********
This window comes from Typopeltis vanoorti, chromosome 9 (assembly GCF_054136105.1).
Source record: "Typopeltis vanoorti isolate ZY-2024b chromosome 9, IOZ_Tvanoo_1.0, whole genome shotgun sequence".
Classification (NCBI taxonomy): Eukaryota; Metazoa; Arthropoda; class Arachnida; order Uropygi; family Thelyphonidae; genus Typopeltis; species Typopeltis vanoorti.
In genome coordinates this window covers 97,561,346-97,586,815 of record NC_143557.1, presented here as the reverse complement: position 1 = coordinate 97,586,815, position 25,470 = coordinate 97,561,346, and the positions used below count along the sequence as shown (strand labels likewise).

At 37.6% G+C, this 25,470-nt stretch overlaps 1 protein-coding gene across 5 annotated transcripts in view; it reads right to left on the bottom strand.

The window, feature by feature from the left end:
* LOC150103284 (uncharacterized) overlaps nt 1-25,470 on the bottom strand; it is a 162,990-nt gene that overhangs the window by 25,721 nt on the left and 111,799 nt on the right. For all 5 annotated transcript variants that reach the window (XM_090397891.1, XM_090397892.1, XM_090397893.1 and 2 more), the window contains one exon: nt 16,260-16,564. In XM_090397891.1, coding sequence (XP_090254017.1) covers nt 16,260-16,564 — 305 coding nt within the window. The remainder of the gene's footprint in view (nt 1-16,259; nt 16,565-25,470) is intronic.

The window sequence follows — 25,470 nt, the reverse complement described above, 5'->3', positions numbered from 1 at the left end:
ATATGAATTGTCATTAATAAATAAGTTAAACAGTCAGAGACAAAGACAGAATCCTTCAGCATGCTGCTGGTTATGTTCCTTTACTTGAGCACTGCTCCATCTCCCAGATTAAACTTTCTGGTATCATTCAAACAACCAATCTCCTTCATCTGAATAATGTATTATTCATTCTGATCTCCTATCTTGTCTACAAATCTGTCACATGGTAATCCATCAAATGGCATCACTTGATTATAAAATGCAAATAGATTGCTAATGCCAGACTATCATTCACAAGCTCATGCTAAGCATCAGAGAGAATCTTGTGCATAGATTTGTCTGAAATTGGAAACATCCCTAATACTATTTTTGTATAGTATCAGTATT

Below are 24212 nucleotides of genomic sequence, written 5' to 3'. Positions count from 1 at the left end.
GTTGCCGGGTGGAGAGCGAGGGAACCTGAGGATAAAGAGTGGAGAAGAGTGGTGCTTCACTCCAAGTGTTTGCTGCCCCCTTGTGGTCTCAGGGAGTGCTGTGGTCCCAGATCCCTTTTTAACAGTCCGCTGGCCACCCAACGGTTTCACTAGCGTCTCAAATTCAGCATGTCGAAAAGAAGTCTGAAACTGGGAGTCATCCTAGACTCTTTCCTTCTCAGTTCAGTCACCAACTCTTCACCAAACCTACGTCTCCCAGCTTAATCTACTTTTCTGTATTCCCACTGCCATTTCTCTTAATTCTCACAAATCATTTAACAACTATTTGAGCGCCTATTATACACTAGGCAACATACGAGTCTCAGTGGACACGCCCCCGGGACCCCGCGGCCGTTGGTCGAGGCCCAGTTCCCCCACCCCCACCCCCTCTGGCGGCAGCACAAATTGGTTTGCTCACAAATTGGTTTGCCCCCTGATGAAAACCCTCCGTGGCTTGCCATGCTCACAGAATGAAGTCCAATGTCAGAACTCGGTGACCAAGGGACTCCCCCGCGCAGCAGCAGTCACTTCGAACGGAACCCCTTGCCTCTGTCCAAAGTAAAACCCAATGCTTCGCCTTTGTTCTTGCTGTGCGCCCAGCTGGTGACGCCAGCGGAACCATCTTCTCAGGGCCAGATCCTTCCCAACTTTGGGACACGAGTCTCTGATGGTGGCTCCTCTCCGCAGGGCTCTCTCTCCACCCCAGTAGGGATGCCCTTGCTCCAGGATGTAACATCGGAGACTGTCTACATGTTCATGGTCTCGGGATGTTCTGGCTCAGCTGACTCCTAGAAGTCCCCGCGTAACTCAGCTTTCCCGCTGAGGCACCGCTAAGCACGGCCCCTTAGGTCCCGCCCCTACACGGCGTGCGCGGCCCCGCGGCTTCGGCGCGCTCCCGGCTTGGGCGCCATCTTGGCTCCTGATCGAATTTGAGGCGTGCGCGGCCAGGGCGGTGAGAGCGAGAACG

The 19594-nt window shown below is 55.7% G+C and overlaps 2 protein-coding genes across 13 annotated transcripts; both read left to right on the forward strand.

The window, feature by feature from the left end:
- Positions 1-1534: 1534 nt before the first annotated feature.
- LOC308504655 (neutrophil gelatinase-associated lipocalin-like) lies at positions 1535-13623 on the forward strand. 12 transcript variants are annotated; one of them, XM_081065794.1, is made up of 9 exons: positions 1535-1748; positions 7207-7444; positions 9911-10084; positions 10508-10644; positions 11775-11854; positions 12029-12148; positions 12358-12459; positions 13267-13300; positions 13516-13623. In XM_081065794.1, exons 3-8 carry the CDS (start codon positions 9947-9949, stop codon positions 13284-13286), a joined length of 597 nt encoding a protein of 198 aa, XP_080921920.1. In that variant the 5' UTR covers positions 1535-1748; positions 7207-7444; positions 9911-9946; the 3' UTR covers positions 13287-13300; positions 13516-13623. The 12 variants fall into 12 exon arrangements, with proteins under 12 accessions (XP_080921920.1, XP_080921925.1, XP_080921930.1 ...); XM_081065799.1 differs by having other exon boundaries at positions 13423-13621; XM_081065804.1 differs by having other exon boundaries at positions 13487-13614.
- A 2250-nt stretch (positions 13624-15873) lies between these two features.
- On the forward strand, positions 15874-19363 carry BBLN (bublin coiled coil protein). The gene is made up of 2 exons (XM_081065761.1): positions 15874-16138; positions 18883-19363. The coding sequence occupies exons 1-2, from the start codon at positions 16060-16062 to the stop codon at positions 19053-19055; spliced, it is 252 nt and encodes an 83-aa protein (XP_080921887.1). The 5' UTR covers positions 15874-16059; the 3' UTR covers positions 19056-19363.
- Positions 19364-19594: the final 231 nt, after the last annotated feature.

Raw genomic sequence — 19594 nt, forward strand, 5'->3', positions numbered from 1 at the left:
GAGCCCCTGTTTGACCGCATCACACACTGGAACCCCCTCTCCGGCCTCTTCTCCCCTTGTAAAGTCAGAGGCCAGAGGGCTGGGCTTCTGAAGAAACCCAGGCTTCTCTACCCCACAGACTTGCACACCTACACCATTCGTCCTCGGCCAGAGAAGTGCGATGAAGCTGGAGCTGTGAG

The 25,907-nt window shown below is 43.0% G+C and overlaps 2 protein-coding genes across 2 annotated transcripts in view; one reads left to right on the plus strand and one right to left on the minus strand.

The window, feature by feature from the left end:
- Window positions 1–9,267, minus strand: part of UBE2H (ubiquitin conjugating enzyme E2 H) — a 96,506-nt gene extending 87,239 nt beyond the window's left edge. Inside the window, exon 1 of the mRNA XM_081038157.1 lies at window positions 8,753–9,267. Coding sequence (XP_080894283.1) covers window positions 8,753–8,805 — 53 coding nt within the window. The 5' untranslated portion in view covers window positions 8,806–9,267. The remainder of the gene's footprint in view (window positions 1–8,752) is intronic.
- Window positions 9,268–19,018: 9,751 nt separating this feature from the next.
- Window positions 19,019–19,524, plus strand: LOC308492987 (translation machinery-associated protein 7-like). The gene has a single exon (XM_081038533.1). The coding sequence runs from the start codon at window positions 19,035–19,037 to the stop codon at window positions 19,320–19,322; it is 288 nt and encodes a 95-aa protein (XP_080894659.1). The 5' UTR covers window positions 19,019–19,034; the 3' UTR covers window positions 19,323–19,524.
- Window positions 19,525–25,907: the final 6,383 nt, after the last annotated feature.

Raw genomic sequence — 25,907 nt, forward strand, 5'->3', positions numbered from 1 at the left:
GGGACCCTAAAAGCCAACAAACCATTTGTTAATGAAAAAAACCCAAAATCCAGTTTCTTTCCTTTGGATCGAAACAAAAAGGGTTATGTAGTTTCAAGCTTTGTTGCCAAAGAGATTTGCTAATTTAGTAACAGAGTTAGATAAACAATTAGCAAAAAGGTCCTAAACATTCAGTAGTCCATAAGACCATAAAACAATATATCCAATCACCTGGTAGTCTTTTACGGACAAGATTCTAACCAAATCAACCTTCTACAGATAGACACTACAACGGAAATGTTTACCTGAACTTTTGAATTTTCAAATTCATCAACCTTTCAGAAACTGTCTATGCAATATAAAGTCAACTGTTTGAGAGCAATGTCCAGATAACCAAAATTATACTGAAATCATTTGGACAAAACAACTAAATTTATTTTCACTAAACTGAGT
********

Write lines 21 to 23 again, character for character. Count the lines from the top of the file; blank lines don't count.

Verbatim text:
The 25,907-nt window shown below is 43.0% G+C and overlaps 2 protein-coding genes across 2 annotated transcripts in view; one reads left to right on the plus strand and one right to left on the minus strand.

The window, feature by feature from the left end:
- Window positions 1–9,267, minus strand: part of UBE2H (ubiquitin conjugating enzyme E2 H) — a 96,506-nt gene extending 87,239 nt beyond the window's left edge. Inside the window, exon 1 of the mRNA XM_081038157.1 lies at window positions 8,753–9,267. Coding sequence (XP_080894283.1) covers window positions 8,753–8,805 — 53 coding nt within the window. The 5' untranslated portion in view covers window positions 8,806–9,267. The remainder of the gene's footprint in view (window positions 1–8,752) is intronic.